It is generally agreed that arbitration is a particularly suitable method for the resolution of disputes arising out of commercial relationships. (Sutton et al., 2007) Accordingly, there have been many developments in terms of the Arbitration Law both in national laws and in the international area in the last decades. However, arbitration, as an alternative to submitting the dispute to a national court of law, is still not considered as an ideal but a better method than the alternatives by comparison to its perceived advantages and disadvantages. (Born, 1994)

The Advantages and Disadvantages of International Commercial Arbitration

Even though the usual way of resolving disputes is submitting them to a national court of law, the popularity of arbitration as a method of resolving international commercial disputes has increased considerably over the past several decades. The question is why parties choose to go to arbitration rather than to an established national court and why arbitration becomes a common method for resolving international commercial disputes. (Casella, 1996)

Regardless of the popularity of international commercial arbitration as an alternative method for resolving international commercial disputes, this method has both strengthens and shortcomings in many aspects. The neutrality of arbitrators or international arbitration institutions, the enforceability of arbitral awards in foreign countries, the flexibility in arbitration process and confidentiality of arbitration proceedings are often considered as the most advantageous features of international commercial arbitration, with some criticisms on these aspects, while generally the cost and the slowness of this method makes it disadvantageous.

In this part of this essay these characteristics will be described and detailed considering both positive and negative aspects of these features where relevant.

A Neutral Decision

International commercial contracts consist of parties who are almost always from different countries. This characteristic of international commercial contracts makes arbitration preferable as a dispute resolution method rather than submitting the dispute to another parties’ national court. Parties may either appoint an arbitrator from another country or request an international arbitral institution to make an appointment. In this way they acquire neutrality in the choice of law, venue, procedure and tribunal. (Sutton et al., 2007)

National courts may be biased or they may be lack of competence, resources or experience to provide a satisfactory resolution for many international commercial disputes while arbitration offers a theoretically competent decision-maker who is in principle unattached to either party or any national authority. (Born, 1994)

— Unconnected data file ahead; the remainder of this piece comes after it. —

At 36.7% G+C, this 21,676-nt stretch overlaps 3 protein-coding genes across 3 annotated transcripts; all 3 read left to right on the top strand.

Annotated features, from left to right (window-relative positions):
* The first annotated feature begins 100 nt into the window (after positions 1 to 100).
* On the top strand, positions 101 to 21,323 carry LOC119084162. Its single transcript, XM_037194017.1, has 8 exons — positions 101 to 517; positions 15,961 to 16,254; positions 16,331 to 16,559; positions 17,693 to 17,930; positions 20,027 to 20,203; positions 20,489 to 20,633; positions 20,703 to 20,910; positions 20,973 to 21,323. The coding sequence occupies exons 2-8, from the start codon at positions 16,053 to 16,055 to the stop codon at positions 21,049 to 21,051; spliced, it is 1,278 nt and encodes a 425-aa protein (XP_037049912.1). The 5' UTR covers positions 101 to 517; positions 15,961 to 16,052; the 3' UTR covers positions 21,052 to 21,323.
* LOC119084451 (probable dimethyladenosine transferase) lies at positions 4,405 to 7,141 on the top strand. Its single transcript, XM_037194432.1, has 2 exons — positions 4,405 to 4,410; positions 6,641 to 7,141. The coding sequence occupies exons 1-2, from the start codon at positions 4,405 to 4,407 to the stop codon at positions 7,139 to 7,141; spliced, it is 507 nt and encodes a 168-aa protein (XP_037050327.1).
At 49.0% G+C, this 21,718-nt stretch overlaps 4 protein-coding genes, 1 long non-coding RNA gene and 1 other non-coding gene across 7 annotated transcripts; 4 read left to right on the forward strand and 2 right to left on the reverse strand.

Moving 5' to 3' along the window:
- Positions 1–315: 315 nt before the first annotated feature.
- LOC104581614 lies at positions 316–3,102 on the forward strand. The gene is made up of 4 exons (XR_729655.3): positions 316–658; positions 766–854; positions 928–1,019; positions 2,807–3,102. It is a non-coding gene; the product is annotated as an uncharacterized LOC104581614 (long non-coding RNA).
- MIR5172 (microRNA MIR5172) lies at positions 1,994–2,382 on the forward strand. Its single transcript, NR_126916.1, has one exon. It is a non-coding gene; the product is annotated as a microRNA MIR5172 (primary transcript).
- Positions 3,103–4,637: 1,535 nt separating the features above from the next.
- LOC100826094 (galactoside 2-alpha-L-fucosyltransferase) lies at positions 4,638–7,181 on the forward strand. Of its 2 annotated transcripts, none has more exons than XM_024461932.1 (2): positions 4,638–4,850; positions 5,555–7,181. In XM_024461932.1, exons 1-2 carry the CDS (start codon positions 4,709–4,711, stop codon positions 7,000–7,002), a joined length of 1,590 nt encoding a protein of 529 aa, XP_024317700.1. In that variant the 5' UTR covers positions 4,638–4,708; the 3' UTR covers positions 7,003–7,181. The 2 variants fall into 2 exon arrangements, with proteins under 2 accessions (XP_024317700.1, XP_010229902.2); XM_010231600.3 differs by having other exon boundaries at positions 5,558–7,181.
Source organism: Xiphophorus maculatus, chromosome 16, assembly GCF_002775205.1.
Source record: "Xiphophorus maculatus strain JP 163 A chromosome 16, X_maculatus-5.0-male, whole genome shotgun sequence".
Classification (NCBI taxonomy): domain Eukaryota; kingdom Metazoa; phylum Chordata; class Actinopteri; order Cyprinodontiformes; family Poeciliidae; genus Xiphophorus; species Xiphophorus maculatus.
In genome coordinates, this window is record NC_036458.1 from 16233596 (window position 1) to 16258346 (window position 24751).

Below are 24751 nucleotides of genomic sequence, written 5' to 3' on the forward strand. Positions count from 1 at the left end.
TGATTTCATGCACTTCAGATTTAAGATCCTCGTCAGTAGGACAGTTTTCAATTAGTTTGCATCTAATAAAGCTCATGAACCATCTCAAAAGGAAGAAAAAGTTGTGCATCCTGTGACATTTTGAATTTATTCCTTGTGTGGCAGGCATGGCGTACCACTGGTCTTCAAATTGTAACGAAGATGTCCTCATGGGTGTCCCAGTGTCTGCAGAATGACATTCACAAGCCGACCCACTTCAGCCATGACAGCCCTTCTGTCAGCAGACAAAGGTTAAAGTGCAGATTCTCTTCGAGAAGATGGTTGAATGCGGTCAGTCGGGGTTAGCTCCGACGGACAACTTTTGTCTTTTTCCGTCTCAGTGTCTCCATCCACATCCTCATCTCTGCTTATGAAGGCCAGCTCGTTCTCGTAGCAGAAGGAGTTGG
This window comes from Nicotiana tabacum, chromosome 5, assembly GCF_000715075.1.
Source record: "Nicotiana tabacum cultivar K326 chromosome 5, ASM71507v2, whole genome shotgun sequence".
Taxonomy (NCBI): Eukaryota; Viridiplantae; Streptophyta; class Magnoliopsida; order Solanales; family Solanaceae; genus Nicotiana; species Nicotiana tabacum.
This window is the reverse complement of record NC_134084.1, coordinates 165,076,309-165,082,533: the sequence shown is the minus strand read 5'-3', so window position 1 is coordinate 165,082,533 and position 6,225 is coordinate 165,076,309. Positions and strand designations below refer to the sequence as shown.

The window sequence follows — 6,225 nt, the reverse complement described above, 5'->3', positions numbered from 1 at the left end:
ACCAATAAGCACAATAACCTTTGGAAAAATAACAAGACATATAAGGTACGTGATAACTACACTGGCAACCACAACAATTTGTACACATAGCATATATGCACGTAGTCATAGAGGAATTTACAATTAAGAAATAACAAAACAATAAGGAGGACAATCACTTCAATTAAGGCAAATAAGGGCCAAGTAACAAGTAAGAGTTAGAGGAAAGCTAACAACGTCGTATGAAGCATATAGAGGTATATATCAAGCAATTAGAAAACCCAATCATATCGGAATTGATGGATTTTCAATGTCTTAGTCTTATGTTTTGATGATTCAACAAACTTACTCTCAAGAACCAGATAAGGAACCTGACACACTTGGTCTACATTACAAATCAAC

Even though arbitration apparently provides a neutral process in terms of the choice of law and arbitrators and this makes arbitration more advantageous for the parties from different countries, there are still concerns about complete neutrality. Neither New York Convention nor The UNCITRAL Model Law contains a provision concerning matters such as fraud, arbitrator bias or misconduct. It is suggested that similar to national courts private arbitrators might also have financial, personal or professional relations with one of the parties and they might be also biased, maybe even greater than national courts and the arbitral awards may be also questionable. (Born, 1994)

An Enforceable Decision

The final award of an arbitral tribunal, which is a binding decision rather than a recommendation, is a directly enforceable decision both nationally and internationally. In this respect the award from an arbitral tribunal differs from the judgement of a national court of law. The international treaties concerning the enforcement of arbitral awards such as New York Convention are more acceptable internationally than reciprocal enforcement of judgements. (Casella, 1996) However, there is a widespread perception in some developing and other counties that international commercial arbitration is biased towards Western commercial interests. This assumption causes some countries to be hostile towards international commercial arbitration and to pose some obstacles to enforcement of international arbitration agreements and awards in their countries. (Kassis in Born, 1994)

Additionally, it may be very difficult to construct an effective arbitration agreement and regime especially in multi-party contracts. Therefore there is a need for careful consideration of arbitration clauses in a draft contract as defective or incomplete arbitration clauses may result multiple judicial proceedings in different national courts. (Born, 1994)

Flexibility of Arbitral Process

In an arbitration process there are no standard rules which it is compulsory to follow. International commercial arbitration provides the parties a great freedom to agree on procedural rules and timetables and to select a technically expert decision-maker which will be most suitable to the particular circumstances of their unique dispute. (Redfern et al., 2004)